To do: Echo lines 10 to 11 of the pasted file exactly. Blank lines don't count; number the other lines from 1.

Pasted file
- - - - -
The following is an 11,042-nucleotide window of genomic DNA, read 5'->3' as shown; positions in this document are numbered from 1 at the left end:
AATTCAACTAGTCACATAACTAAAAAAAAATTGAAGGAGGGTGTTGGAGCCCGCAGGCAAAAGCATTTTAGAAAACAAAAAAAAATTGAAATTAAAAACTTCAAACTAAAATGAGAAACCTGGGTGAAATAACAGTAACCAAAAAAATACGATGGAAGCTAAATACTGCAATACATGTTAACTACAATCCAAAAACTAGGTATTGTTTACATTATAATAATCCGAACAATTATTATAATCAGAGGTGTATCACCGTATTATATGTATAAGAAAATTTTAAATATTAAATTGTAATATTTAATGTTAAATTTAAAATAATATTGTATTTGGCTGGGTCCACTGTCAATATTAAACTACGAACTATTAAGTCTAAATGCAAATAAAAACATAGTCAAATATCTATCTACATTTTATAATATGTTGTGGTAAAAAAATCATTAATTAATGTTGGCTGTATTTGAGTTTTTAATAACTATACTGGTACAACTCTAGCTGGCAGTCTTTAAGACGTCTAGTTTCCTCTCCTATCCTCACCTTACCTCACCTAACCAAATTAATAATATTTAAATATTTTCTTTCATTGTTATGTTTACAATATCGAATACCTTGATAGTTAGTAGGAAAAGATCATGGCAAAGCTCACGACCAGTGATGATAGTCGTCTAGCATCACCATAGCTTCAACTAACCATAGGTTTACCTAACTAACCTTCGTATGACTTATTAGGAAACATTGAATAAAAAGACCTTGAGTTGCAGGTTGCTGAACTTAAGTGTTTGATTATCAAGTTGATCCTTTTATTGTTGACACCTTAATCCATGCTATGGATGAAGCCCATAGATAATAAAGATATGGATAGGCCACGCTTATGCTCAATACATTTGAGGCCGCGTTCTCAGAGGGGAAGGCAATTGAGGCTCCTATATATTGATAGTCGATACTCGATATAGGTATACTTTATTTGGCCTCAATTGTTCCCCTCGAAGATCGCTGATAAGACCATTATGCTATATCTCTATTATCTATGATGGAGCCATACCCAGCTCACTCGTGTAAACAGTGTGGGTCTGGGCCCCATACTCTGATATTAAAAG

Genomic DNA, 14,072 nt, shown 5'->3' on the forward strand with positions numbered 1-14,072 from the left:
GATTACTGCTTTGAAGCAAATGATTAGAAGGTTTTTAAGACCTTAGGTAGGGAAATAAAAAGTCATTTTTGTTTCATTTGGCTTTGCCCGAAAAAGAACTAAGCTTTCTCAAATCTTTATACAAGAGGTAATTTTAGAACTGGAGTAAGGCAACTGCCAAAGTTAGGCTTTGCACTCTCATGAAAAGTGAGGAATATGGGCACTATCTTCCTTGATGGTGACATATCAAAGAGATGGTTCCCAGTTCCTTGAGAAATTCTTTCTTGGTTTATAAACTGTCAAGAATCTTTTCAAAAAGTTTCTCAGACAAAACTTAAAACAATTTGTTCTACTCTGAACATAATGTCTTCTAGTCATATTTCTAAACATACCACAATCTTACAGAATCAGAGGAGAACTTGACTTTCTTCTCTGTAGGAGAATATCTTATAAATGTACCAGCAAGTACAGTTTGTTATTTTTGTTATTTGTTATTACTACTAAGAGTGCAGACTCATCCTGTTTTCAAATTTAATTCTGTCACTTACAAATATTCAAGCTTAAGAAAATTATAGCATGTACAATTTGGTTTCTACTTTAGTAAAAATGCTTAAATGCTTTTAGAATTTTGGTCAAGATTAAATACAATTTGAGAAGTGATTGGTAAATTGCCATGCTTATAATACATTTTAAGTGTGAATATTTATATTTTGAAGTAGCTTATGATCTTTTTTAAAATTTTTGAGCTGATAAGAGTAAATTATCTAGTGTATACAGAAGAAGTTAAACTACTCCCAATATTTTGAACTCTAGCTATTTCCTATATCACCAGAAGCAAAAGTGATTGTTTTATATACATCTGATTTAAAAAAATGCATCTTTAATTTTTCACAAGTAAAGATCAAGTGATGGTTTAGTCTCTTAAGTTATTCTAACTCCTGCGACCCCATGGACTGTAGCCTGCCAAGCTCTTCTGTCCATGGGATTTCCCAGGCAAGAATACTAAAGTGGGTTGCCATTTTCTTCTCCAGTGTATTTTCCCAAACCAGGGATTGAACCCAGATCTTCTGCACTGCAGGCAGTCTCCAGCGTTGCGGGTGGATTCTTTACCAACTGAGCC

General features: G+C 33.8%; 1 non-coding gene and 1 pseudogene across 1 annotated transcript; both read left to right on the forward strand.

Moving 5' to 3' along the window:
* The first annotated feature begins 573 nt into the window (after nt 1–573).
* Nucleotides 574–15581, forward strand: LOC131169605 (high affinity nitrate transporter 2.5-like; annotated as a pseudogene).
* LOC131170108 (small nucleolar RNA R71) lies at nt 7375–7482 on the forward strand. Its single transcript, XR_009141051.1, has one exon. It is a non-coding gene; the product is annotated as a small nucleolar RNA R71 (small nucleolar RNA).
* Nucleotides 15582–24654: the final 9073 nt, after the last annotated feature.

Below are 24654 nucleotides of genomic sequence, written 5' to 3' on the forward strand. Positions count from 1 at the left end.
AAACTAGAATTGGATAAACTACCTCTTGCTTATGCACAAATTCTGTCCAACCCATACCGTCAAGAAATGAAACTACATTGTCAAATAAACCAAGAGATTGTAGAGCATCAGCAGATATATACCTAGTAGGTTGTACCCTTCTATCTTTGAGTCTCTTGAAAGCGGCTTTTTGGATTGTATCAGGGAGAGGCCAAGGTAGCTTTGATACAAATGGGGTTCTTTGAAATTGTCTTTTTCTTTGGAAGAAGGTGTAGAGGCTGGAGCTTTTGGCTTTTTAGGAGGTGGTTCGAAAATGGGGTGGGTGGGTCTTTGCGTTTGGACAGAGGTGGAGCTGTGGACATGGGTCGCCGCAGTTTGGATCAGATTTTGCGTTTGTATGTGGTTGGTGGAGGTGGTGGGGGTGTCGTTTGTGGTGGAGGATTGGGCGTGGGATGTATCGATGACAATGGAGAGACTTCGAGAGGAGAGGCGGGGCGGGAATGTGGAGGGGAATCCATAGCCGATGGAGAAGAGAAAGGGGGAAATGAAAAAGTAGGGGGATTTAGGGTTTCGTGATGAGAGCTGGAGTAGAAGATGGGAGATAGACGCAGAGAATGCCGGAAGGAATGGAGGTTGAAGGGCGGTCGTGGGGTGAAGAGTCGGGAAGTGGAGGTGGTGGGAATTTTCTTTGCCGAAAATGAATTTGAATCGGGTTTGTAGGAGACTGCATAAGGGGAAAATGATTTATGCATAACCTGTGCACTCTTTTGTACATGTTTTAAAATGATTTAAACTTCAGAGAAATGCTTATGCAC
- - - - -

* Nucleotides 15582–24654: the final 9073 nt, after the last annotated feature.

Below are 24654 nucleotides of genomic sequence, written 5' to 3' on the forward strand. Positions count from 1 at the left end.